As debate continues over funding by the City of Evanston of the Technology Innovation Center, an incubator for growing very early stage technology-based businesses, it might be time to adopt a model that is both more aggressive and potentially more financially rewarding to the city – an accelerator program.
As the founder of Breakthrough Technologies, a software development firm with a staff of 35 in the heart of the Northwestern University and Research Park campus since 1998, I’ve both witnessed and been a part of the evolving business landscape for startup technology companies and high-tech incubators. In recent years many fledging tech startup businesses have been drawn to participating in short, intensive accelerator programs, like Chicago’s Healthbox and Excelerate Labs, which offer business venture systems that are highly successful at systematizing the entrepreneurial process.
While accelerator programs differ from one another, their ultimate goal is to get participant companies funded. They do this by immersing these companies in a rigorous, short-term – perhaps three months – “boot camp” which provides seed capital, space, business and finance classes, mentors, advisors, and networking opportunities with fellow entrepreneurs. In exchange, the accelerator program secures a small equity in those companies’ future success.
This accelerated program prepares participants for a culminating “demo day” where each graduate company presents their product in a business funding pitch to a large audience of potential investors. Interested backers and these well-schooled young startups can then forge a funding agreement that benefits both. Or these companies, confident in their ability to grow their businesses themselves, can choose to forego this venture capital. The choice is theirs.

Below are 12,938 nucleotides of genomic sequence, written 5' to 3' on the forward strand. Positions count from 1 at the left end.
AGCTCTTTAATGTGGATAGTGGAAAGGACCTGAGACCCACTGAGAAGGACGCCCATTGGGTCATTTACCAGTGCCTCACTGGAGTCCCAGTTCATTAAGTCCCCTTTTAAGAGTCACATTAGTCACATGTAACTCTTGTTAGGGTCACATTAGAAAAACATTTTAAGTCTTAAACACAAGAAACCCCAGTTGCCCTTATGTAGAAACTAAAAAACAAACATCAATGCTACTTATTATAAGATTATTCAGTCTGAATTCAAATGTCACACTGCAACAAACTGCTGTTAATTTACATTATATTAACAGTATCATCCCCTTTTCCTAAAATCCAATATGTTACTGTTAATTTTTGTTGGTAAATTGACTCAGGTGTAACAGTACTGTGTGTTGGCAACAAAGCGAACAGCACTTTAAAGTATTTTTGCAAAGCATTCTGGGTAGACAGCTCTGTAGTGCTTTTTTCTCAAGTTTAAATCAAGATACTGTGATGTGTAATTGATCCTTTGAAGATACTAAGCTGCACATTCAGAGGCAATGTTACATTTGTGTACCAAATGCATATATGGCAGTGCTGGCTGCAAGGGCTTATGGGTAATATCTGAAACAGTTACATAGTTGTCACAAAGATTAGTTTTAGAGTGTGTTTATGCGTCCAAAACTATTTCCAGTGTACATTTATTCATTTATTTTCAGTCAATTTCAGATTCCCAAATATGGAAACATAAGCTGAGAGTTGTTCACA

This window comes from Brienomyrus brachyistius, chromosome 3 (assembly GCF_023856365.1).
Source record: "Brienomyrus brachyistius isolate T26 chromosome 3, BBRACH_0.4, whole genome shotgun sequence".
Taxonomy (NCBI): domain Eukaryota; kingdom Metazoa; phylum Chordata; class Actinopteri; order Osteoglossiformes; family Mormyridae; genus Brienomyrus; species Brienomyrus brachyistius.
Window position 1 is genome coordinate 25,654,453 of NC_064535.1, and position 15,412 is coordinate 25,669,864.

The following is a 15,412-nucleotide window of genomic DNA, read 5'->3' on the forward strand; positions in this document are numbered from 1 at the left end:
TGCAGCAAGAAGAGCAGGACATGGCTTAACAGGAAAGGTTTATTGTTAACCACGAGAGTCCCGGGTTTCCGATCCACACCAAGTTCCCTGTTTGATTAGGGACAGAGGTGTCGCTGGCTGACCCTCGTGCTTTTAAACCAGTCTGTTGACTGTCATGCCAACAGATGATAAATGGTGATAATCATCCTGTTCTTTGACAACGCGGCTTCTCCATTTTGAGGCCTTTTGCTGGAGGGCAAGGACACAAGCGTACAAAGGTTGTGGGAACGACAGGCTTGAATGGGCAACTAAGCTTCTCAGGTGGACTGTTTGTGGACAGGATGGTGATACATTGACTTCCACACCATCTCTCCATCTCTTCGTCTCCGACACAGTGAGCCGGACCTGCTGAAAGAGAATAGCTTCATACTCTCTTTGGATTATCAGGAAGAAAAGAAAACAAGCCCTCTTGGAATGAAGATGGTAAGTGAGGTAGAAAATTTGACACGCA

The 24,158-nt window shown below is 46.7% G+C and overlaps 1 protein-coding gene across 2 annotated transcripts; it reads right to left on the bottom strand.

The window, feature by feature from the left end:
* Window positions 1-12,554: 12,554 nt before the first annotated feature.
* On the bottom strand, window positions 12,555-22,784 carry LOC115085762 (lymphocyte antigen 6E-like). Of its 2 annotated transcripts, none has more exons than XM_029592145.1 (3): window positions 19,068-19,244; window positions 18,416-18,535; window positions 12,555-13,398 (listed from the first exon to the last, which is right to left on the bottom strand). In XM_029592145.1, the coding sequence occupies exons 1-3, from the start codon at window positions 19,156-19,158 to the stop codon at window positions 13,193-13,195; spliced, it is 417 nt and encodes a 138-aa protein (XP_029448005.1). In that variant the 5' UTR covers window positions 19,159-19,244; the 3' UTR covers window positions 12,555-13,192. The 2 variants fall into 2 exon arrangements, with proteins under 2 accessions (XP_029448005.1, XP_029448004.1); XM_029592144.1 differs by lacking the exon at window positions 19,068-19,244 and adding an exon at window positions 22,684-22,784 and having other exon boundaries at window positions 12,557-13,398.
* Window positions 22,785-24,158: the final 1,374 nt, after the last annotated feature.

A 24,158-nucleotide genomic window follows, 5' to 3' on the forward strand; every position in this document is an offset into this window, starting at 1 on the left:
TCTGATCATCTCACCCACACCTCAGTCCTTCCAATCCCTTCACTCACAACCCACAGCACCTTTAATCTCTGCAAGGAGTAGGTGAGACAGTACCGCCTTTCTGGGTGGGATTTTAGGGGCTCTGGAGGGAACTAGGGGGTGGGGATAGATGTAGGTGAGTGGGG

Either way, the overseeing accelerator program, as the business catalyst, maintains its equity option.
A period of economic recession is a time for innovation. While the incubator model offers young companies office space, access to resources and business training opportunities over a comparatively long time, the accelerator model can provide these and more as their startups “sprint” toward secured funding.
By embracing the tenets of the accelerator model, the TIC could give the city a true stake in its small tech startups and the potential for a significant return on investment to the Evanston community.